Oct 6, 2013; Indianapolis, IN, USA; Seattle Seahawks quarterback Russell Wilson (3) runs the ball during the first half against the Indianapolis Colts at Lucas Oil Stadium. Mandatory Credit: Pat Lovell-USA TODAY Sports

NFC West QB Review Through Week 5

NFC West

Oct 6, 2013; St. Louis, MO, USA; St. Louis Rams quarterback Sam Bradford (8) looks to pass against the Jacksonville Jaguars at The Edward Jones Dome. Mandatory Credit: Scott Kane-USA TODAY Sports

The NFC West has some very talented signal callers boasting two former #1 overall selections (and Heisman Trophy winners) as well as two rising young stars.  Bragging rights as the divisions best QB should be a heavily debated topic for years to come.  Of course the success of any QB is going to be tied closely to the success of his team and therefore the QB who wins the NFC West will instantly have the upper hand in the debate.  Through 5 games this season the NFC West has 3 teams above .500 with only the St. Louis Rams below the line at 2-3.  The division leading Seattle Seahawks have largely been lead to their 4-1 start by a powerful running game and an impressive defense.  The San Francisco 49ers have earned their 3-2 mark in a similar fashion, finding success on the ground while limiting opposing offenses with their stout defense.  The Arizona Cardinals have earned their 3-2 record almost entirely by virtue of dominant defensive performances as their offense just hasn’t seemed to click yet this season.  The Rams on the other hand have been inconsistent in all 3 phases of the game with only Johnny Hekker (Punter) and Greg Zeurlein (Kicker) performing consistently up to expectations so far this season.  The fact that the Rams sit in the cellar of the NFC West paired with the Rams offensive struggles in weeks 3 and 4 would lead the average fan to assume Bradford is having the worst season of all the QBs.  While writing the weekly article Sam Bradford A Closer Look (look for it Tuesdays) it struck me that Bradford had actually been performing fairly well.  In fact Bradford is easily off to the best start of his career in spite of most of his supporting cast playing below expectations.  This got me to thinking about how Bradford and his statistics stack against his NFC West peers.  Below you will see a chart with each NFC West QBs statistics through the first 5 weeks, all statistics were taken from ESPN’s statistics page except for the statistic for Team Drops which was taken from sportingcharts.com.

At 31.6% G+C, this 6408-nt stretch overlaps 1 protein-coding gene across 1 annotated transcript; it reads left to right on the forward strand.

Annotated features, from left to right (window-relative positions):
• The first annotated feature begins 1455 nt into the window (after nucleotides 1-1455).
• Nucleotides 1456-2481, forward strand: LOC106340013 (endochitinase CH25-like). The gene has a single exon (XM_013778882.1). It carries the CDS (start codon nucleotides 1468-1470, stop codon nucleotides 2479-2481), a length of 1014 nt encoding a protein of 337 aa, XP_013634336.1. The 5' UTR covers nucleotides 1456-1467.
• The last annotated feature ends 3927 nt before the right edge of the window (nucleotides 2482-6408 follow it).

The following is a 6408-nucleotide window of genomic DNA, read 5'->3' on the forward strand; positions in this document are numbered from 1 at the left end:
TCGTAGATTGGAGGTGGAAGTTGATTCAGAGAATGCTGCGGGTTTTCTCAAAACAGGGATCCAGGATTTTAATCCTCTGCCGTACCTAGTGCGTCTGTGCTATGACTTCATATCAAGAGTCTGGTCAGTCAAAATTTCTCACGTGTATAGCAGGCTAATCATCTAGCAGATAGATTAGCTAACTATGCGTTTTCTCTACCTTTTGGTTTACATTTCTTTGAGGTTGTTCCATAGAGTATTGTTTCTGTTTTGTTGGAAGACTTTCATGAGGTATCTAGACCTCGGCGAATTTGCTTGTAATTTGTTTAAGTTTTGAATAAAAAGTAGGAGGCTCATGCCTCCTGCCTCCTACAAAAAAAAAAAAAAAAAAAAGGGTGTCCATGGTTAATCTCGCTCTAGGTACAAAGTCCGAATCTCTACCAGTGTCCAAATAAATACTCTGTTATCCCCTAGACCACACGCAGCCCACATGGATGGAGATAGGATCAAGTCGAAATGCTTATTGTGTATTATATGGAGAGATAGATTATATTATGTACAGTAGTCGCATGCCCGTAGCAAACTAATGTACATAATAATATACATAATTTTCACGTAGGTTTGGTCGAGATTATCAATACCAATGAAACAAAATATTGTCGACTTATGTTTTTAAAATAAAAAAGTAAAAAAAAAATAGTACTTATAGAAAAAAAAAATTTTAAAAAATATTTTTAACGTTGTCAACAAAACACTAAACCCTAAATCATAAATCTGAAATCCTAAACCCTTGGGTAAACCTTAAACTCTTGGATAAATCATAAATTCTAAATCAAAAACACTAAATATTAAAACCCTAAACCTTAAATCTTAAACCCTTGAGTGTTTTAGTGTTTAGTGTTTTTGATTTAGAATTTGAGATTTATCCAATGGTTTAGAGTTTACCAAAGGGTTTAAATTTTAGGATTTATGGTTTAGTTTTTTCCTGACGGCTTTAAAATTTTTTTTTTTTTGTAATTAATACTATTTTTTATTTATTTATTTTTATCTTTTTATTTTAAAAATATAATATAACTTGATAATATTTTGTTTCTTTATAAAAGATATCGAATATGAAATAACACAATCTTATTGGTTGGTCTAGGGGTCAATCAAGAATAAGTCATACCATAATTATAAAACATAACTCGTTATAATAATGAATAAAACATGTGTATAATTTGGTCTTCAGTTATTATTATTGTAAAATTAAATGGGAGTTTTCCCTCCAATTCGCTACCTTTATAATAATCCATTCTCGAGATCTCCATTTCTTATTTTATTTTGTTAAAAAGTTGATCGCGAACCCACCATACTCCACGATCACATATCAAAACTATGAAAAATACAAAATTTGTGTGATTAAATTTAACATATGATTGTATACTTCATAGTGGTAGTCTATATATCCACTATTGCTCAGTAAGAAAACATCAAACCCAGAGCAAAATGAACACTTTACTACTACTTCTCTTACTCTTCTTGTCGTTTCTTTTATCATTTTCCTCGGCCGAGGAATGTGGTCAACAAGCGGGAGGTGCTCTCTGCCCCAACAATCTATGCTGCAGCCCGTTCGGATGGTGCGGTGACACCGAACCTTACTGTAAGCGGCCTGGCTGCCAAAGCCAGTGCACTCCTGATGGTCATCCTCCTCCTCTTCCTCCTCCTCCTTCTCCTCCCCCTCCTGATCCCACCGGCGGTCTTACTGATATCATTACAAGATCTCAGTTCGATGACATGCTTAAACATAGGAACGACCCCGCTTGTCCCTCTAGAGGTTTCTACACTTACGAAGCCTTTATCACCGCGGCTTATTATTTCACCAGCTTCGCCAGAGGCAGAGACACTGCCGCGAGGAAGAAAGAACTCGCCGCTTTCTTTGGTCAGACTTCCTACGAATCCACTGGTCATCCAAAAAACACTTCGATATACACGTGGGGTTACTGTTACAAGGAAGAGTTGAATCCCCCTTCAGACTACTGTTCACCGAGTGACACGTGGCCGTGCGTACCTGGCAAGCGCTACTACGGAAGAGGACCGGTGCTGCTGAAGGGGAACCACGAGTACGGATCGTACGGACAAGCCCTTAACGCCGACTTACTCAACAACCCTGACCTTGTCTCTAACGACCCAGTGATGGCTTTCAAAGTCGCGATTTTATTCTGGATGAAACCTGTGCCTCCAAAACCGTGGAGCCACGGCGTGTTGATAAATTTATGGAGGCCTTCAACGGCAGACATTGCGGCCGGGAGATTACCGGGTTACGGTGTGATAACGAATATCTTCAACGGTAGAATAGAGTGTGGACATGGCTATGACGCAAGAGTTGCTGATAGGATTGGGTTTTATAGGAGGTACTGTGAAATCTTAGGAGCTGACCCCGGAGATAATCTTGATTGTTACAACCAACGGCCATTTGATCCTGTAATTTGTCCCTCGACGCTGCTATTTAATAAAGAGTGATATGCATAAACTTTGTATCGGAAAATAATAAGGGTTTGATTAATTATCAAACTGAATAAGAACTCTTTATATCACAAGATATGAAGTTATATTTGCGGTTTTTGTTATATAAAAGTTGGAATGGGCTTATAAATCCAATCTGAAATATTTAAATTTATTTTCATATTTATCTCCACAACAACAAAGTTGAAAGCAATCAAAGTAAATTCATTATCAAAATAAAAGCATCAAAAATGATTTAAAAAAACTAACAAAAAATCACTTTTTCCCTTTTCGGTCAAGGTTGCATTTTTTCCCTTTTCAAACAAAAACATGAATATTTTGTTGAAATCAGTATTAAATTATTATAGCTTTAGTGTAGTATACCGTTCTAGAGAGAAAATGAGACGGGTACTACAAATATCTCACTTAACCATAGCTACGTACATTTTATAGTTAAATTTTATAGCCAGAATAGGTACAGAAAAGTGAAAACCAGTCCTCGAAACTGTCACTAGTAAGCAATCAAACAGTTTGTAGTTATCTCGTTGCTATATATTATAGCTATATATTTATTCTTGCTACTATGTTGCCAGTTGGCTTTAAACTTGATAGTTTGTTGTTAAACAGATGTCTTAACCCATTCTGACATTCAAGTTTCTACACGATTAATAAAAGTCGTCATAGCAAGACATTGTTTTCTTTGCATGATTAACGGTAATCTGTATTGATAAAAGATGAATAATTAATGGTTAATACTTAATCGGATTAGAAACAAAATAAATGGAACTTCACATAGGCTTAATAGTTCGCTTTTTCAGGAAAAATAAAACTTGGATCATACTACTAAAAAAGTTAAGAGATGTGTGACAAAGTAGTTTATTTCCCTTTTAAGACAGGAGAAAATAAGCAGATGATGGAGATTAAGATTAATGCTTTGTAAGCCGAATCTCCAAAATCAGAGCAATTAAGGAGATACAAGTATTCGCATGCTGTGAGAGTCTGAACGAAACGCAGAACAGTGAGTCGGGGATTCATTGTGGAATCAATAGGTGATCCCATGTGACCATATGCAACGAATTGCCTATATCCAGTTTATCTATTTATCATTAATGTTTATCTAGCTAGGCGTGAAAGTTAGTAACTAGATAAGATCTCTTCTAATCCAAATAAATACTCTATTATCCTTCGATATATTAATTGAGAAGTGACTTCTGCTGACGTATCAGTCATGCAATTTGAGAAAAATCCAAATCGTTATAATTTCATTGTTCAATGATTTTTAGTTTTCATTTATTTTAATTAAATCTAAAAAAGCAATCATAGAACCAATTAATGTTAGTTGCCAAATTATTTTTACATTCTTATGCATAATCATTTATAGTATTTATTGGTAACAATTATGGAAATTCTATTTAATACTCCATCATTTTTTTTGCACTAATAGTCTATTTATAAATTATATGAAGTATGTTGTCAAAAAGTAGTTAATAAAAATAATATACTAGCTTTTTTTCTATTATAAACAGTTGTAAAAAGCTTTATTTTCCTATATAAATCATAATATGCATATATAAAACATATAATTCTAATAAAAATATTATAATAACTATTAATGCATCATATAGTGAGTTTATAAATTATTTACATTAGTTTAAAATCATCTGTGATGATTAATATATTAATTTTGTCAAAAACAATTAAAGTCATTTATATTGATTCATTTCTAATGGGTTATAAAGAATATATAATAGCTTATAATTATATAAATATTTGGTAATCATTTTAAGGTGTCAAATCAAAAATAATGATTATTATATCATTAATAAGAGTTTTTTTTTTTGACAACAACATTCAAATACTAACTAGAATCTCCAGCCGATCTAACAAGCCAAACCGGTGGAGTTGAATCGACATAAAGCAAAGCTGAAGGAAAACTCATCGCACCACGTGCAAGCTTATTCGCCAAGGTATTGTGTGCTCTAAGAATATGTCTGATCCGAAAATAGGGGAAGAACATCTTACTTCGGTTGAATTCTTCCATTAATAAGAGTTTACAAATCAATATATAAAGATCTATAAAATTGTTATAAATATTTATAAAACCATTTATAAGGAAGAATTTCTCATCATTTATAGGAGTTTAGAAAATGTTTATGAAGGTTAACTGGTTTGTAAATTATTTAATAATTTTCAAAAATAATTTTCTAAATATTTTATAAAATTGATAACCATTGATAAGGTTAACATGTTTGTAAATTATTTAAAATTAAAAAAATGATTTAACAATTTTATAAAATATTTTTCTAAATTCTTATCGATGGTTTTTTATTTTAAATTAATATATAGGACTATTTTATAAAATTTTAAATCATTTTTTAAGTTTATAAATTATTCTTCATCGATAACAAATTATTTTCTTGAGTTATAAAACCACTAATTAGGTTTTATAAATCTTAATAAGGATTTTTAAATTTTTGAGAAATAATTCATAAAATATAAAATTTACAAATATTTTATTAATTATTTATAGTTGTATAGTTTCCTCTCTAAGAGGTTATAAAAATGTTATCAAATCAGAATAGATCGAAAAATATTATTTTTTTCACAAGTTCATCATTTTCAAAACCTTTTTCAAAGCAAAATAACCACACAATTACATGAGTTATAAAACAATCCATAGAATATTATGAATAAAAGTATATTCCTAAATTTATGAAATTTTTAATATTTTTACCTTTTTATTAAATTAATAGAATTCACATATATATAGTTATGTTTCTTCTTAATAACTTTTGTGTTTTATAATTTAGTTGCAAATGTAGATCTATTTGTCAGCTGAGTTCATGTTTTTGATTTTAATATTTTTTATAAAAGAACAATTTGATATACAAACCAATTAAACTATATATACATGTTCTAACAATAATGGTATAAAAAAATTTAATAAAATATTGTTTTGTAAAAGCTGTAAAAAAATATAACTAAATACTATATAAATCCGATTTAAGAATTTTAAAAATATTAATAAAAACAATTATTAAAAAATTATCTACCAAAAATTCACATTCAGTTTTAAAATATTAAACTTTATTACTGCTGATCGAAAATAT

Player

 Passing Yards(NFL Rank)  C omp %   TD(NFL Rank)   INT     QB Rating (NFL Rank)  Team Drops %(NFL Rank)

Bradford

1315 (13) 58.33 10 (T-5) 3 85.7 (14) 8.37 (31)

Wilson

997 (23) 58.26 8 (T-9) 4 91.2 (12) 3.76 (9)

Kaepernick

969 (25) 56.06 6 (T-17) 4 81.9 (21) 4.62 (19)

Palmer

1185 (T-20) 58.88 5 (T-22) 9 67.0 (30) 3.98 (13)